“She fights him off, and he then drags her down the hallway to the bathroom, where he sexually assaults her a second time,” Mr. Browne added.

At some point during the assault, the woman broke free, Mr. Browne said, and “she fled, reported it to other hotel personnel, who called 911.” He added, “When the police arrived, he was not there.” Mr. Browne said Mr. Strauss-Kahn appeared to have left in a hurry. In the room, investigators found his cellphone, which he had left behind, and one law enforcement official said that the investigation uncovered forensic evidence that would contain DNA.

William K. Rashbaum and Colin Moynihan contributed reporting.

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I.M.F. Talks in Greek Crisis at Key Juncture

After last year’s rescue of Greece, I.M.F. and European officials have now, for the most part, accepted that Greece will require another 60 billion euros in aid in order to see it through 2012 and 2013.

Dominique Strauss-Kahn, the I.M.F. managing director, who was taken off an airplane destined for Paris and charged with attempted rape, had been reportedly due to meet on Sunday with the German chancellor, Angela Merkel, and to attend meetings in Brussels on Monday with European finance ministers ostensibly to discuss Portugal’s economic crisis.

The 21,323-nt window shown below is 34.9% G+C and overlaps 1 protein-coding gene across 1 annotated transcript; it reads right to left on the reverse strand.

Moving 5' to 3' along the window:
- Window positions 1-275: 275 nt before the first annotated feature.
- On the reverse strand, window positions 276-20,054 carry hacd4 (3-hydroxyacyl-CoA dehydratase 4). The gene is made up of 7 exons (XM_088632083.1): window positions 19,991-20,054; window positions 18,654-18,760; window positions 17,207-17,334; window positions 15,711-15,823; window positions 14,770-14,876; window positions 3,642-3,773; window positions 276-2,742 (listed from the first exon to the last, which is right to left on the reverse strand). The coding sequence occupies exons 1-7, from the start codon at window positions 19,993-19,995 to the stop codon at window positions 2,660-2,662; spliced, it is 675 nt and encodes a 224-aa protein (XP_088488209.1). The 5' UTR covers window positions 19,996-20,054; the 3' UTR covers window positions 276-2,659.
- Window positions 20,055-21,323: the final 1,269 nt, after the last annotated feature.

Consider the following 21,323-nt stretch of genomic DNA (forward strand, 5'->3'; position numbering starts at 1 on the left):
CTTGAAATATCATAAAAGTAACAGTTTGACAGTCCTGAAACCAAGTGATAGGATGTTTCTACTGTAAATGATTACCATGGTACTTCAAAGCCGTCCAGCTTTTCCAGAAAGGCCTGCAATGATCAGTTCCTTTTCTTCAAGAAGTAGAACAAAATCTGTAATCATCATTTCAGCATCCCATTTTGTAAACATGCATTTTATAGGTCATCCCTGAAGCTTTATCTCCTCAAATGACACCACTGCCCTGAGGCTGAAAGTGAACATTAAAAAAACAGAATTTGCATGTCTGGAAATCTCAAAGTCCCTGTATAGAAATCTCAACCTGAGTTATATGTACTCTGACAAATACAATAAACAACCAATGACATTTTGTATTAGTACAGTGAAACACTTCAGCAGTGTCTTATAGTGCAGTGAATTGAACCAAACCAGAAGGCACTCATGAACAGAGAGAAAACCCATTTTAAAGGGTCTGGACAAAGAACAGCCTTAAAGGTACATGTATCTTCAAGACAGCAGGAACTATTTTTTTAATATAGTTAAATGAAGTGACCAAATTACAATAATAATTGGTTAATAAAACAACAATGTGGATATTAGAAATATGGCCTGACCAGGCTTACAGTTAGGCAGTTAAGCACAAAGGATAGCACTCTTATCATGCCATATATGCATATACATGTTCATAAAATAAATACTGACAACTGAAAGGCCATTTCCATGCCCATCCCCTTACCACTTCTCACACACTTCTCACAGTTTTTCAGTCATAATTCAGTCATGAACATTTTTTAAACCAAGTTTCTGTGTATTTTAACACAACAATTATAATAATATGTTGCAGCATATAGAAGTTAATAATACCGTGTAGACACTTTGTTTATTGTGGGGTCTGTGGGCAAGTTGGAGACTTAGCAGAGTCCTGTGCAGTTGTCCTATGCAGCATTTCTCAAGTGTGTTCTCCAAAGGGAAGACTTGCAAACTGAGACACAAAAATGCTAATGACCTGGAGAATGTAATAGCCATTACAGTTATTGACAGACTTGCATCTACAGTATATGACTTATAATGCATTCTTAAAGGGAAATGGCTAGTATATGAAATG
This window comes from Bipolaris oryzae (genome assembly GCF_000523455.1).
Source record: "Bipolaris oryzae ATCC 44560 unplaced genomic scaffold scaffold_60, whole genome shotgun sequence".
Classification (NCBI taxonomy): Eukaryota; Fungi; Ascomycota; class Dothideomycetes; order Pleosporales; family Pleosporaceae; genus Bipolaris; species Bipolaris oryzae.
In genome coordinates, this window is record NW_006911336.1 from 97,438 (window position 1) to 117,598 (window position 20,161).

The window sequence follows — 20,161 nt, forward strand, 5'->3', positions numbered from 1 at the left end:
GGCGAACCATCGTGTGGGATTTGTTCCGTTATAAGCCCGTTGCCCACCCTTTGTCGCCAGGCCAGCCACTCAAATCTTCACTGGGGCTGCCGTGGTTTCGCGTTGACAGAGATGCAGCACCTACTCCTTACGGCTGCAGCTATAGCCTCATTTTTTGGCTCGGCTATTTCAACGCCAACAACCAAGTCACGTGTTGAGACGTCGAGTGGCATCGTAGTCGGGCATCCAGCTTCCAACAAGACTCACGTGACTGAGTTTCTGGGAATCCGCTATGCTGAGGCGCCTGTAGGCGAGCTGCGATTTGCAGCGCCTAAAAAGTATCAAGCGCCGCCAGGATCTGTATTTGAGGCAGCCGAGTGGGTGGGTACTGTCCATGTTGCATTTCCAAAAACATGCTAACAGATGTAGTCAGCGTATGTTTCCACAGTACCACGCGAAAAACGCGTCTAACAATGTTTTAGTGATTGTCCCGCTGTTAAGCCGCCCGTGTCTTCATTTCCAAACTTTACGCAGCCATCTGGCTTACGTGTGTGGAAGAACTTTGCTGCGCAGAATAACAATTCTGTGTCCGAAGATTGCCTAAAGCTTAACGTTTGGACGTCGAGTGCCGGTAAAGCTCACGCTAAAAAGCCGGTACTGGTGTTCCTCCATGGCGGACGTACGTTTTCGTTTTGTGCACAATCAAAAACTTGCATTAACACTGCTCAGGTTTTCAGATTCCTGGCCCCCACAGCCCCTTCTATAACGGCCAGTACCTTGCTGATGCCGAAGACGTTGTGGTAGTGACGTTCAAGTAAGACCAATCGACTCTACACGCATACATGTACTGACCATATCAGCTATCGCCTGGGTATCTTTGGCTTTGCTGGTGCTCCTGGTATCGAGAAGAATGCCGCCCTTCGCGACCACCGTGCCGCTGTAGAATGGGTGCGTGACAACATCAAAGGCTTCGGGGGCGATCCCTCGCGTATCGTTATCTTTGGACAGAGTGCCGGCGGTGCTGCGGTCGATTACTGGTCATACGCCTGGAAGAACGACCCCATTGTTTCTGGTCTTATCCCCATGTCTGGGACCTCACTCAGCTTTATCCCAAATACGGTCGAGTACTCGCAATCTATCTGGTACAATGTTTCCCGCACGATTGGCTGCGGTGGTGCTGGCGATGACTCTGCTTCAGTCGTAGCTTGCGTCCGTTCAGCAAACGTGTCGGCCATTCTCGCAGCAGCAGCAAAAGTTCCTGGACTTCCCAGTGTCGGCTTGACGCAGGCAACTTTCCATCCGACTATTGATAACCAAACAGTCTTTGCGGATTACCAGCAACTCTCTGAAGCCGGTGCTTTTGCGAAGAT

With the interest rates on Greek bonds continuing to soar, pressure has been building on Europe and Greece to announce a new program within the next week or so.

As of early Sunday, the I.M.F. board had yet to meet, and board members were still digesting the shock of Saturday’s news. One board member who spoke on the condition of anonymity said that it was way too early to consider who might succeed Mr. Strauss-Kahn, if he were to resign. He added that for the time being, the fund’s business would be run as it always is when the managing director is out of town — by its No. 2 executive, John Lipsky, a former U.S. Treasury executive and onetime banker at JP Morgan who has been overseeing the logistics of the Greek program. As first deputy managing director, Mr. Lipsky might assume Mr. Strauss-Kahn’s responsibilities during the criminal investigation.